Saturday, November 2, 2013

"Lost Treasures of Infocom", 1991.

OK, Hallowe'en is behind us now. But there are no shortages of Halls of the Dead for us to flit through. And on a zombie-ish theme, text adventures are the genre that refuse to die! The ?19th annual RAIF amateur interactive fiction competition is still underway, with 35 (?!) free games available to be sampled and rated -- votes will be accepted until November 15th. This is the year that branching-choice games hit the compo hard, in response to awareness of the super simple Twine tool for making them (which is really grist for my other blog), but there are still plenty of text parser games to be had, following the lead of Infocom and its contemporaries. Which brings us to... Infocom week!
IT TOOK YEARS TO DEVELOP 20 OF OUR GREATEST ADVENTURES.

THE HARD PART WAS SQUEEZING THEM ALL INTO ONE BOX.

It could take a lifetime and cost a king's ransom for you to collect 20 of Infocom's greatest text adventures.

But now they're all here in one box, ready to challenge you with the most perplexing puzzles you've ever faced.

You get 15 disks. All hint books. Maps and manuals. Everything you need to lose yourself in the games that put text adventure on the map.

The Lost Treasures of Infocom.

Think of it as a treasure chest that doesn't cost a fortune.

Another anthology joke about the effort of compressing lots of small software into a single box. Text adventures: they compress down well. (Infocom didn't even play the compression-shenanigans game that eg. Level 9 did, encoding frequently used non-verbal strings including spaces and punctuation marks as single characters, then reversing the packing for screen display.) For extra comic effect here, we can depict the box as extra-small.

How long would it take to collect these 20 games? Sit on eBay for a couple of months and see what comes up. The king's ransom might well be more true today than here in 1991, since the games are quite a bit older now and the ravages of time have had greater opportunity to wreck their havoc on the charming packages.

Have I faced more perplexing puzzles? Certainly many graphical adventure games took the puzzle ball and ran way, way out of bounds: I'm looking at you, Gabriel Knight 3. Most of Infocom's made some kind of sense -- the company is renowned for their games' internal consistency. I figured out the devious Babel Fish puzzle on my own and that particular puzzle has graduated to the rare upper echelon of puzzles immortalized on t-shirts. Maybe The Fool's Errand had more perplexing puzzles, but then it was a puzzle game, not an adventure game. If you want to perplex me, just throw in a Tower of Hanoi puzzle -- and I will be perplexed, as in "why am I playing this again?"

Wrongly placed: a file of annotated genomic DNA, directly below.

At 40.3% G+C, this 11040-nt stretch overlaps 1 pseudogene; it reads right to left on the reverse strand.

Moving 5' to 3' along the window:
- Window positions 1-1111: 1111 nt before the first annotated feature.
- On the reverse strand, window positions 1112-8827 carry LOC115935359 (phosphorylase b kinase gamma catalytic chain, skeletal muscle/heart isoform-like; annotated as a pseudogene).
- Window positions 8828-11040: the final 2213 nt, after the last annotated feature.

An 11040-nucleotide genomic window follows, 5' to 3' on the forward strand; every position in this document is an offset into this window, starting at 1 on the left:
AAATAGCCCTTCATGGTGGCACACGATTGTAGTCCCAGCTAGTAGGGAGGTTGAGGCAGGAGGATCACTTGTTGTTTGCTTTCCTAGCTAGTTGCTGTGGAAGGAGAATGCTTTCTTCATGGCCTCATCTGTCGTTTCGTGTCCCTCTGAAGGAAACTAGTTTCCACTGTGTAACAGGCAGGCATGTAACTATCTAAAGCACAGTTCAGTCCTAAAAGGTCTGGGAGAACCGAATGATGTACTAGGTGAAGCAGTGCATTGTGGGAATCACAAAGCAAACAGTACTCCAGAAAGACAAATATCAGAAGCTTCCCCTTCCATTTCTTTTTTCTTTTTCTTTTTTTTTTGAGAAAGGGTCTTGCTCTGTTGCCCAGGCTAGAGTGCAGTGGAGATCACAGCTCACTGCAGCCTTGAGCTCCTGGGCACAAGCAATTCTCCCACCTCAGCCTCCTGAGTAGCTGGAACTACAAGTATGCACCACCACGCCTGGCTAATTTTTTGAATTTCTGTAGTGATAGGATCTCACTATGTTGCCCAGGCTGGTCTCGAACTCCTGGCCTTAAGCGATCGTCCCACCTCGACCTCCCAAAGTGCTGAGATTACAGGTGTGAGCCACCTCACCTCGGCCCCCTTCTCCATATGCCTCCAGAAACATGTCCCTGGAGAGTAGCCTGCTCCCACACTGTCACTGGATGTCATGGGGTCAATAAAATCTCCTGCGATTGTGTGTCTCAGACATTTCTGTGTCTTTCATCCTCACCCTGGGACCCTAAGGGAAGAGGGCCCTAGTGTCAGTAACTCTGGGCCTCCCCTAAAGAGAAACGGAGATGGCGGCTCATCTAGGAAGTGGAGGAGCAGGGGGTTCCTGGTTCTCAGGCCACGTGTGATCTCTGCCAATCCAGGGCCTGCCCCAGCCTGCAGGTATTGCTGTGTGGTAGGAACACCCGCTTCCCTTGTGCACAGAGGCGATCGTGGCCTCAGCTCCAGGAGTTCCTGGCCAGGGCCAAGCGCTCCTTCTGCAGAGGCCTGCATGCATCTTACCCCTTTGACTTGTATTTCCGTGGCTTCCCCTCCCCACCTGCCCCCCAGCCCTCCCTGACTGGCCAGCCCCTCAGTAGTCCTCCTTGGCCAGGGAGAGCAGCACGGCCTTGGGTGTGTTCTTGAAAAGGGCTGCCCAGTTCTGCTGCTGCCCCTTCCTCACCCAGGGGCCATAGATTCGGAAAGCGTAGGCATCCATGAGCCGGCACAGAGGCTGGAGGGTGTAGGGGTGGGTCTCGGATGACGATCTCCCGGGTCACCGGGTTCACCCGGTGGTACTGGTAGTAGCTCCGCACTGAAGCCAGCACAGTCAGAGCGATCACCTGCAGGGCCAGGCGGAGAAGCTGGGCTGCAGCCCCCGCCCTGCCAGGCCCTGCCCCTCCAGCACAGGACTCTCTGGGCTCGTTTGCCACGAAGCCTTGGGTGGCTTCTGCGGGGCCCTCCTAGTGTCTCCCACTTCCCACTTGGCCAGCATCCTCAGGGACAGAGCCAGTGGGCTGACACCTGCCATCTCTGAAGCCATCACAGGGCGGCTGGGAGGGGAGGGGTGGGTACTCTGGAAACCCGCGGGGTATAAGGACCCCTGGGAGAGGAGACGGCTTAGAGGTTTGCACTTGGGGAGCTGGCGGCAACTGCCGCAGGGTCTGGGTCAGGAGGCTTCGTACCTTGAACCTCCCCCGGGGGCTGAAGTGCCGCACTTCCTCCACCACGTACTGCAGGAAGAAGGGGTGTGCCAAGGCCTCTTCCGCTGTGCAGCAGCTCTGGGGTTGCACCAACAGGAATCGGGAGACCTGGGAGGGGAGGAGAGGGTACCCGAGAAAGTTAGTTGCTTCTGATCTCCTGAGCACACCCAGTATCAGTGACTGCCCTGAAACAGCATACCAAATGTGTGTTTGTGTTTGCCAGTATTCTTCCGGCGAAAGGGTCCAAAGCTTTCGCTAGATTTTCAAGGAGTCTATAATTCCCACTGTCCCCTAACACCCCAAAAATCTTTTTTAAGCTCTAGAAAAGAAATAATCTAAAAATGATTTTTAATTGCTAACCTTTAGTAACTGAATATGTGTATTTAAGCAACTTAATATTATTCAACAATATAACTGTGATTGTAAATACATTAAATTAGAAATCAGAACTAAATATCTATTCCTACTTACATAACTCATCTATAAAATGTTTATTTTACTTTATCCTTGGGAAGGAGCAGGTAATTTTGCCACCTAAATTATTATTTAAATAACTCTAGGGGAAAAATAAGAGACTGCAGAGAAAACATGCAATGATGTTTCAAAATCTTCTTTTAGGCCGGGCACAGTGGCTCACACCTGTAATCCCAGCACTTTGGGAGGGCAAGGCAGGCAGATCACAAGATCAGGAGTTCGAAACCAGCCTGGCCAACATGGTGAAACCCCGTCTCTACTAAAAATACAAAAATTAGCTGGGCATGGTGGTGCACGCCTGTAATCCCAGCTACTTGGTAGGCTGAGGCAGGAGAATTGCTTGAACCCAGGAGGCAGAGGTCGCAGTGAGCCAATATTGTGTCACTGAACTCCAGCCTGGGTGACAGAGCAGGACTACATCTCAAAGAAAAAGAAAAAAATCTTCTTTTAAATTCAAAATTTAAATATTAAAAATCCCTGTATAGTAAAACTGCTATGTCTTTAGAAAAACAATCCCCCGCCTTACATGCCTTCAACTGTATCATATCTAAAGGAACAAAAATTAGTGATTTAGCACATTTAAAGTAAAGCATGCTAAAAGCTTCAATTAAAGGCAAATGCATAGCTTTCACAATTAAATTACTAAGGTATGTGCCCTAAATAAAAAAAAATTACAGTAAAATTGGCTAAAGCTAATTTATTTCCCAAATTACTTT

15 disks. That's substantial! That would be a single contemporary Sierra graphical adventure game (add one more if you want to hear the digital audio clip of "Girl in the Tower") and, well, enough floppies to require a box; that said, it's only 4 layers of 4 floppies per layer. Hint books (invisiclue ones?), maps and manuals? Infocom broke the mold for "feelies" and it's nice to hear that some of the games' paraphernalia accompanied them here on a final voyage. Let's not revise history here: Crowther's ADVENTURE was the one that put text adventure on the map (after all, we call them text ADVENTURES, not text DUNGEONS. Except for the MUD players.)

"A treasure chest that doesn't cost a fortune"? I enjoy these games very much, and think that having them for sale at any price is a good deal. In 1997 however they would have been a hard sell to anyone not already saddled with nostalgia for them. These games would find themselves anthologized a few more times over the years (eventually, there will be more "best-of" Infocom bundles than games Infocom ever actually made and released), but this may be the last time Hitch Hiker's Guide was included in the bundle -- Infocom's licensed games (also including eg. Shogun) found themselves quietly dropped from later re-releases, despite the enormous popularity of this particular title. Douglas Adams wasn't looking back, he was boldly pushing forward with the bold mess of Starship Titanic and the h2g2.

This last huzzah for Infocom must also have been one of the last huzzah for commercial software sold for the Amiga, though really -- having developed interpreters for all the flavours of microcomputers, the extra work of porting new games to other platforms had by and large already been done. The ad may as well have advertised anthology release for the C64 (as with ZTUU), TRS-80 CoCo, Apple 2 and PDP-10, but I suppose supporting some retrograde niche markets hurts your brand more than it helps. (Heh, turns out it /was/ released for the Apple IIgs, but that's not mentioned in this ad.)

"COMING SOON: LOST TREASURES II". You know what, Activision? How about: "Coming soon: a new Infocom text adventure game"? They had the staff, the license, the technology; the power was in their hands. (Who knows: perhaps if Infocom had remained a team in its original offices, Syphon Filter and Guitar Hero might have emerged from its halls rather than from the successors of its alumni.) I suppose we did get three Zork graphical adventures, an unlikely sequel to Leather Goddesses of Phobos and a half-baked third Planetfall prototype before the shine completely came off the union, so I can't pretend the properties were entirely buried.

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And if you like text games, are finished with the IF compo, and aren't quite done with the Hallowe'en spirit, the fan community has 24 more free games for you to try in this year's EctoComp!